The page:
So far so good. nice ride. Just some little typing mistakes.Vote up! Vote down! …

Mon 18 Dec, 2017 02:56 pm
So far so good. nice ride. Just some little typing mistakes.Vote up! Vote down!Points: 0You voted ‘up’Top Wed, 11/22/2017 - 22:41(Reply to #16)#174kingsFestus Thanks. :)
I'll proof read the write-up again, i've been very busy that's the reason for the delay in the tutorial.Vote up! Vote down!Points: 0You voted ‘up’Top Thu, 11/30/2017 - 00:06(Reply to #17)#18FestusYou're good boss.
I love your work.

I am hoping I will one day become smart and learned enough to serve your likes and programming needs of the greater populace.Vote up! Vote down!Points: 0You voted ‘up’Top Thu, 11/23/2017 - 05:36(Reply to #18)#194kings...Vote up! Vote down!Points: 0You voted ‘up’Top Thu, 11/23/2017 - 17:03#204kingsLists
List function in python is denoted as [].
This square brackets contains all elements of the list, separated with comma(,).
For example:

>>> mylist = [ 'Lagos', 'Ogun', 'Rivers', 'AkwaIbom', 'Zamfara']

That's an example of list assignment.

To get length or Number of items in a list.

>>> len(mylist)
I haven't discussed this, but len() function can also be used to get the length of a string too.

List Indexing
We can index position of elements of a list in python.
Python's indexing start from 0.
Therefore index 0 in the list created above is 'Lagos'

>>> mylist[0]
>>> mylist[1]

So we've seen how list are indexed.
More to indeixng, we can also index a list from last position without counting the number of elements by using -1.

>>> mylist[-1]
>>> mylist[-2]

List Slicing
The concept behind list slicing is to cut out and return part of a list.
Using [start:stop] method, where start is the value to index from and stop is the value to stop at.
For example:

>>> mylist = [ 'Lagos', 'Ogun', 'Rivers', 'AkwaIbom', 'Zamfara']
>>> mylist[0:3]

Notice that index 3 is 'AkwaIbom' but the return didn't include this.
The concept behind that is that python start slicing your list from your first index and stop just before your last index. In this case our first and last index is 0 and 3 respectively.

Also we can add an increment parameter to the list to increment how elements in the list are to be sliced
So we use [start:stop:increment]

>>> mylist[0:-1:2]

So we can see the list is meant to start at index 0 and stop at the last index[-1] but we added an increment parameter which is to increase the slice of element by 2.
Therefore, when it starts at index 0, it goes to the second element, and does same for the next and so on depending on the length of the list and the stop parameter.

Mutability of List:
This simply means that list element can be changed once created.
For example:

>>> mylist =[ 'Lagos', 'Ogun', 'Rivers', 'AkwaIbom', 'Zamfara']
>>> mylist[0] = 'Borno'
>>> print(mylist)
[ 'Borno', 'Ogun', 'Rivers', 'AkwaIbom', 'Zamfara']
We can see above how we changed the first element of the list from 'Lagos' to 'Borno'

We can also change element slices of the list at the same time.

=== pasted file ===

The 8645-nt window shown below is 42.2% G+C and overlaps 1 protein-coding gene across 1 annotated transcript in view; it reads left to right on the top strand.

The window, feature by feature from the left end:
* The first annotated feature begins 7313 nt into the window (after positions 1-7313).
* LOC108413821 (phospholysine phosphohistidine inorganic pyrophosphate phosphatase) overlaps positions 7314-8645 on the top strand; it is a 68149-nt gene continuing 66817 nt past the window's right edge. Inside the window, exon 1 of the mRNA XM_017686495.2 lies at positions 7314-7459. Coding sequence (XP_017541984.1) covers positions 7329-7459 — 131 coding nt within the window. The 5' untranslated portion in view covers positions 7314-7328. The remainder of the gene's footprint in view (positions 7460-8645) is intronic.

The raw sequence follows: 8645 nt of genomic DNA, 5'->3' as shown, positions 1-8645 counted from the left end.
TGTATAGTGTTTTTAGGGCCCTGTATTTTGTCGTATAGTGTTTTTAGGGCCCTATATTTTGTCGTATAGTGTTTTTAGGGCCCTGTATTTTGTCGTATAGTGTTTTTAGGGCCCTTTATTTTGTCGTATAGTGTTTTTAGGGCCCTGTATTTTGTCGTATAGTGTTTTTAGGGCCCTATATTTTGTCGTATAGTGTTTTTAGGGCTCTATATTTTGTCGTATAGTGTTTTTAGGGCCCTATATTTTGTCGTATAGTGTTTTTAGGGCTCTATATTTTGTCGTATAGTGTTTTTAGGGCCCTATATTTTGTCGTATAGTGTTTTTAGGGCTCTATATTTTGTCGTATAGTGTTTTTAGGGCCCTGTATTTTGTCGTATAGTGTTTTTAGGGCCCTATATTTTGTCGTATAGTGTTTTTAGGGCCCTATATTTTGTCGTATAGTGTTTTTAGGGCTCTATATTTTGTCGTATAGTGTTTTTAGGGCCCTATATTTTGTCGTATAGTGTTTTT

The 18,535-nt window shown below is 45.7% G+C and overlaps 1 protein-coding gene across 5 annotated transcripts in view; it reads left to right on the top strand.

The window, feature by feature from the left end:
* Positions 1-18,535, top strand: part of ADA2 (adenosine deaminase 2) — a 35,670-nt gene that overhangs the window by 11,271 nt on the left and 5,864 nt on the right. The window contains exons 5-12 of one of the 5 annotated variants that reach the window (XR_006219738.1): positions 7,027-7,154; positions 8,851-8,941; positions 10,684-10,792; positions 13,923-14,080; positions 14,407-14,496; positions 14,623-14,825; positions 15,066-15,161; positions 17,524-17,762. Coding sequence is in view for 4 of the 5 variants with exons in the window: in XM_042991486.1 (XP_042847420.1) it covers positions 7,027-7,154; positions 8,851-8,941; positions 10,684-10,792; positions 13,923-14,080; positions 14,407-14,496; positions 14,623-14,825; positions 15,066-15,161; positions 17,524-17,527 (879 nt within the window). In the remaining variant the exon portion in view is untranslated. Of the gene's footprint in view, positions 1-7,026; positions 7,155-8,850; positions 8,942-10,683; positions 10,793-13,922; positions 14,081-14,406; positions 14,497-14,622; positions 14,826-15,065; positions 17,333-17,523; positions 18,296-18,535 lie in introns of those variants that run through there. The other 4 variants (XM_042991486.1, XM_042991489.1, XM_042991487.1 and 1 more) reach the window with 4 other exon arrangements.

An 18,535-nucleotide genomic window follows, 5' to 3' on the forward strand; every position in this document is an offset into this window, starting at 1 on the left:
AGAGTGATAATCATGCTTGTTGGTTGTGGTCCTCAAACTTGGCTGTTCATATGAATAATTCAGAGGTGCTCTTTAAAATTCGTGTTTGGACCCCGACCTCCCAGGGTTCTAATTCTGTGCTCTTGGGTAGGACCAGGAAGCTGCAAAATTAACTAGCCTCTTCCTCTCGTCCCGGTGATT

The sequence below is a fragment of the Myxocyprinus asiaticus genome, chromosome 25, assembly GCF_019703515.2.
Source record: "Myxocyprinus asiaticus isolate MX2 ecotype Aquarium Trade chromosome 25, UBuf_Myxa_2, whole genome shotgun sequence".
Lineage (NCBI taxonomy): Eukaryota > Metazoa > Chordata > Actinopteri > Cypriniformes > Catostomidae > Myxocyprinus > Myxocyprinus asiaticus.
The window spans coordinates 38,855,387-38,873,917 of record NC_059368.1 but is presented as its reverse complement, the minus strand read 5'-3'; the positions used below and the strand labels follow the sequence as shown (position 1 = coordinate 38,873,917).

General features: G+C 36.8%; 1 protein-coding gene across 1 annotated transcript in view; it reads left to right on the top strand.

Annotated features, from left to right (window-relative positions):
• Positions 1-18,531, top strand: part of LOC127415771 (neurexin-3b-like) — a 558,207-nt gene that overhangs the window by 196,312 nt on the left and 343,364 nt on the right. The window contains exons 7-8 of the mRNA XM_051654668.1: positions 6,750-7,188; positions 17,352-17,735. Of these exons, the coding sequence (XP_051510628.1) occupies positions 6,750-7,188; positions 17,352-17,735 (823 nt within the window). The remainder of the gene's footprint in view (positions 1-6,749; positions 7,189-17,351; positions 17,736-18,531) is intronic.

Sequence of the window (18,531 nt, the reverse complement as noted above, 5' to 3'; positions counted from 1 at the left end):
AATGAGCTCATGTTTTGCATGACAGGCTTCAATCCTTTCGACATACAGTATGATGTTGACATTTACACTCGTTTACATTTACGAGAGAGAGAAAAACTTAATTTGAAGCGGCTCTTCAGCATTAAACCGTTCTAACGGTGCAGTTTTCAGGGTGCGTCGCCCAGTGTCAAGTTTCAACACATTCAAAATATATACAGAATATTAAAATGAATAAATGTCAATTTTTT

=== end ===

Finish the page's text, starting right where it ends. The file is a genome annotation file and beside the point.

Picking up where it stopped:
For example:

>>> mylist = [ 'Borno', 'Ogun', 'Rivers', 'AkwaIbom', 'Zamfara']
>>> mylist[1:3] = 'Jos', 'Kwara'
>>> mylist
[ 'Borno', 'Jos', 'Kwara', 'AkwaIbom', 'Zamfara']

List elements can be of multiple data types.
For example:

>>> mylist = [1000, 'Nigeria', 9.11, ['Dhtml', 'Festus', 'Seun']]
>>> print(mylist)
[1000, 'Nigeria', 9.11, ['Dhtml', 'Festus', 'Seun']]

We can also see that our list can have a sub-list too.

Now let's look at some List functions:
This function returns the minimum value of elements in the list. And is of this format==> min(list)

>>> mylist = [300,699,2,91,419, 1]
>>> min(mylist)

>>> mylist2 = [ 'Borno', 'Ogun', 'Rivers', 'AkwaIbom', 'Zamfara']
>>> min(mylist2)

We can also see that for string, min finds the minimum alphabetically.

However we can't use min for different data types.
For example:

>>> mylist = [1000, 'Nigeria', 9.11, ['Dhtml', 'Festus', 'Seun']]
>>> min(mylist)

Traceback (most recent call last):
File "", line 1, in
TypeError: unorderable types: str() < int()

We would discuss errors later on in this tutorial.

This is another function of python's list. It's function is to add item to an already existing python list.
For example:

>>> mylist = [ 'Borno', 'Ogun', 'Rivers', 'AkwaIbom', 'Zamfara']
>>> mylist.append('Kogi')
>>> print(mylist)
[ 'Borno', 'Ogun', 'Rivers', 'AkwaIbom', 'Zamfara', 'Kogi']

Extend function is similar to append, but extend adds a list or an iterable item to an existing list.

>>> mylist = [ 'Borno', 'Ogun', 'Rivers', 'AkwaIbom', 'Zamfara', 'Kogi']
>>> east = [ 'Ebonyi', 'Anambra', 'Abia']
>>> mylist.extend(east)
>>> print(mylist)
[ 'Borno', 'Ogun', 'Rivers', 'AkwaIbom', 'Zamfara', 'Kogi', 'Ebonyi', 'Anambra', 'Abia']

As the name implies, this sorts an element in a list.
For example:

>>> mylist = [300,699,2,91,419, 1]
>>> mylist.sort()
>>> print(mylist)
[1, 2, 91, 300, 419, 699]

This reverse items in a list.

>>> mylist = [300,699,2,91,419, 1]
>>> mylist.reverse()
>>> print(mylist)
[1, 419, 91, 2, 699, 300]

This function counts number of times an item appears in a list.

>>> mylist = [1,2,4,5,1,5,2,4,5,8,3,]
>>> mylist.count(1)